The team scout who found him wasn’t even looking for him. That scout went to watch one of Perron’s younger teammates on the St. Jerome Panthers of the Quebec Midget-AAA league, but Perron’s ability to move the puck and his slick skating got him noticed and the MAINEiacs took a chance.
He rewarded them by leading the team in scoring during the 2006-07 season, the year the MAINEiacs won the QMJHL’s President’s Cup championship. He also proved to be pretty clutch, bookending the playoff run with some amazing individual efforts.
In the first game of the playoffs, the MAINEiacs, who had the best record in the league that year and home ice advantage throughout the playoffs, fell behind 2-0 in Game 1 of the first round to the last team to get into the playoffs that year, the Shawinigan Cateractes. Perron scored a goal with only one second left in the second period to give his team some life.
Then, in the third period, he scored two power play goals less than a minute apart in the game’s final two minutes to lead Lewiston to victory and an eventual series sweep.
After the MAINEiacs went 12-1 through the first three rounds, they zoomed to a 3-0 lead in the President’s Cup Final over the Val d’Or Foreurs, a team led by two players who went on to become big-name NHLers: Kris Letang of the Pittsburgh Penguins and Boston Bruins pest Brad Marchand.
In Game 4 in Val d’Or (a six-hour drive north of Montreal), it was Perron who scored twice in the first period to put Lewiston ahead for good, giving them their only championship in franchise history.
It turned out to be the last game he ever played with the team. That summer, he was selected in the First Round of the NHL Entry Draft by the St. Louis Blues. He made the team out of training camp and never looked back.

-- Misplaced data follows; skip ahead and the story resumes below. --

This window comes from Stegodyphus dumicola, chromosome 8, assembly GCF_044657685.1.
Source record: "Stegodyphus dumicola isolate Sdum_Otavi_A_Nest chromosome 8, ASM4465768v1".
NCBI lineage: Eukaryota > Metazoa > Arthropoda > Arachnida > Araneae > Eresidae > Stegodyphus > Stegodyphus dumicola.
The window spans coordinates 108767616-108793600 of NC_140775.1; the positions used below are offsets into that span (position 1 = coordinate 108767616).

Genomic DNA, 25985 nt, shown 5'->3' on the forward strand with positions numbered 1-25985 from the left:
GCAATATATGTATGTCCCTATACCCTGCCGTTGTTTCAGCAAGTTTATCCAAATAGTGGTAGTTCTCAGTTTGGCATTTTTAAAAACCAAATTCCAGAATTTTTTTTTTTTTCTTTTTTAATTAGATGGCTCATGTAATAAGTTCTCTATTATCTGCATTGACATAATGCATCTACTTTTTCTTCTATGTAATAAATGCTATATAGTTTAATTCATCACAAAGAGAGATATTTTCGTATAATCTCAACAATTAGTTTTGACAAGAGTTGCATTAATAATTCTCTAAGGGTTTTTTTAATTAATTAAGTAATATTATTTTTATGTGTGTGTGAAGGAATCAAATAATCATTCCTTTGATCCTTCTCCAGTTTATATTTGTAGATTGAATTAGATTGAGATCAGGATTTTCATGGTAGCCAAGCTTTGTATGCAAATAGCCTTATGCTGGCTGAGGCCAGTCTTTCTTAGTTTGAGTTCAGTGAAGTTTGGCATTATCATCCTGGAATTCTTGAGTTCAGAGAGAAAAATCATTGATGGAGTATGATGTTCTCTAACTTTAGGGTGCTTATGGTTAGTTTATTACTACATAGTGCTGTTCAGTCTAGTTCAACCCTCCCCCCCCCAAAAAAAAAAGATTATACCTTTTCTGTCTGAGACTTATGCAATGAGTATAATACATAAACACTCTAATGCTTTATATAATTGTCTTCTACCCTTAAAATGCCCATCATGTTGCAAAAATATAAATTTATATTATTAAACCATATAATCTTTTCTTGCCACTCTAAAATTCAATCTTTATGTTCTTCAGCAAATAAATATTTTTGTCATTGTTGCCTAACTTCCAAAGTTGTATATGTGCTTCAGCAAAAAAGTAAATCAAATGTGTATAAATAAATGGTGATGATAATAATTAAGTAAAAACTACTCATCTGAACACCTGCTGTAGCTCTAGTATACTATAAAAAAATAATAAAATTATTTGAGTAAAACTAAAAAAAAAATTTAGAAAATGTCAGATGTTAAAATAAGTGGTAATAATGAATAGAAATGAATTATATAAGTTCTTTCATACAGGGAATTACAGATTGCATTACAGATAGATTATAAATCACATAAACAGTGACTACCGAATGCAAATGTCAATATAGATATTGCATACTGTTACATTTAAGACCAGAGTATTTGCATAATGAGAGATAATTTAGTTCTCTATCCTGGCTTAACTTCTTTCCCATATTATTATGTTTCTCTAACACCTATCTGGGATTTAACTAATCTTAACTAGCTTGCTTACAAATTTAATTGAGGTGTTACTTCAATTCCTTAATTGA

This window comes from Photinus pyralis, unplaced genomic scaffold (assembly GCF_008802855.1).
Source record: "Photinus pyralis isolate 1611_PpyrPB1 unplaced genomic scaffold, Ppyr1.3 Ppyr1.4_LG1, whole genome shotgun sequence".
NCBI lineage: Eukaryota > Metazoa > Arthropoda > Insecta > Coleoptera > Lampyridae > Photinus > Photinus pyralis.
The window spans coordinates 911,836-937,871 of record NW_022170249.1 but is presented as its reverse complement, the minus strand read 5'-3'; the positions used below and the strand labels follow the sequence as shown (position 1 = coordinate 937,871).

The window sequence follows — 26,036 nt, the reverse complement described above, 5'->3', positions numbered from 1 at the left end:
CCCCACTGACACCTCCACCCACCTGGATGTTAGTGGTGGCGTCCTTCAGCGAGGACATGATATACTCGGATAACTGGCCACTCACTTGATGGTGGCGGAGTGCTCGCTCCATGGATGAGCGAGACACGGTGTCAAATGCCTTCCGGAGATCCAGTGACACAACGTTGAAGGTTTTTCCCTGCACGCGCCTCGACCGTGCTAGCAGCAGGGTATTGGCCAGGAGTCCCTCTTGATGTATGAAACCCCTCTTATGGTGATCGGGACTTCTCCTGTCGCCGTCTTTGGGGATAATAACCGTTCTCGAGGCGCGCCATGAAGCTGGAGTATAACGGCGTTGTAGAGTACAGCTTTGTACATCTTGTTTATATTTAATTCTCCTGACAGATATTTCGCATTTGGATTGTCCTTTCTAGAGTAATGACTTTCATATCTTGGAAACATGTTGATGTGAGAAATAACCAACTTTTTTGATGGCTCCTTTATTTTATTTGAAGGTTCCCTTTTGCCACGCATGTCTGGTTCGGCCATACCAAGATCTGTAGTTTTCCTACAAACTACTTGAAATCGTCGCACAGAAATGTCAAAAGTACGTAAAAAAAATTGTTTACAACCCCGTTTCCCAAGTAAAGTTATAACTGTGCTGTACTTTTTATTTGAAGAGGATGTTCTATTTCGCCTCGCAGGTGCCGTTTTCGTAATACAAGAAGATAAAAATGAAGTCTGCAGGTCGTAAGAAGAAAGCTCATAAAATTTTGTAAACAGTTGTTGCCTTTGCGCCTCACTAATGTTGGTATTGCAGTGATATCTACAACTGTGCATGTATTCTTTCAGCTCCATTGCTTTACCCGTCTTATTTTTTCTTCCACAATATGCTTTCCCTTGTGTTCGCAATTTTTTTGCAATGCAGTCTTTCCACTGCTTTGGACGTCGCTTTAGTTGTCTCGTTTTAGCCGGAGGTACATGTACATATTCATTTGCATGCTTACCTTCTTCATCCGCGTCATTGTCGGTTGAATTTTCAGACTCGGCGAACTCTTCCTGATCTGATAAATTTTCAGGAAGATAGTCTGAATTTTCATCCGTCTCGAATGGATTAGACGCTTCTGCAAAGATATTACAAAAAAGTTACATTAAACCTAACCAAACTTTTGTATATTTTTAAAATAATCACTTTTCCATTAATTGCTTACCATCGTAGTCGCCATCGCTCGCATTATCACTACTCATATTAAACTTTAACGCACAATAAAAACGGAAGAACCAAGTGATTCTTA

Now in his 11th NHL season, Perron had his best season yet, notching 16 goals and 50 assists for 66 points in 70 games, by far a career high. After meandering from St. Louis to Edmonton to Pittsburgh to Anaheim and back to St. Louis again, he seems to have found a spot where he can use his strengths.
He’s registered seven assists in 11 games during Vegas’ magical playoff run. He returned from injury in time to play when Vegas clinched the Western Conference title in Winnipeg last Saturday.
Regardless of who wins, the final should bring some very compelling hockey. Lots of people on both sides of the series are going to reach the sport’s pinnacle for the first time ever.
Personally, I’m pulling for Vegas. I’ve been lucky enough to know two of the guys with ties to Maine (Kolzig and Perron), but my allegiance is to Perron.
I was the MAINEiacs broadcaster the year they won it all. And on most of the bus trips that year, David Perron sat in the seat directly behind me. When you’re on a bus near someone for that long, you get to know them pretty well.
David’s drive to succeed was always there. It came from a chip on his shoulder, believing his greatness hadn’t been properly noticed. Think of the way Tom Brady always talked about being motivated because he was always underrated.
Like many of his Golden Knights’ teammates, this is Perron’s first trip to the Stanley Cup Final. If they can win four more games, they will finish off one of the most improbable, but wonderful stories to a season in professional sports history.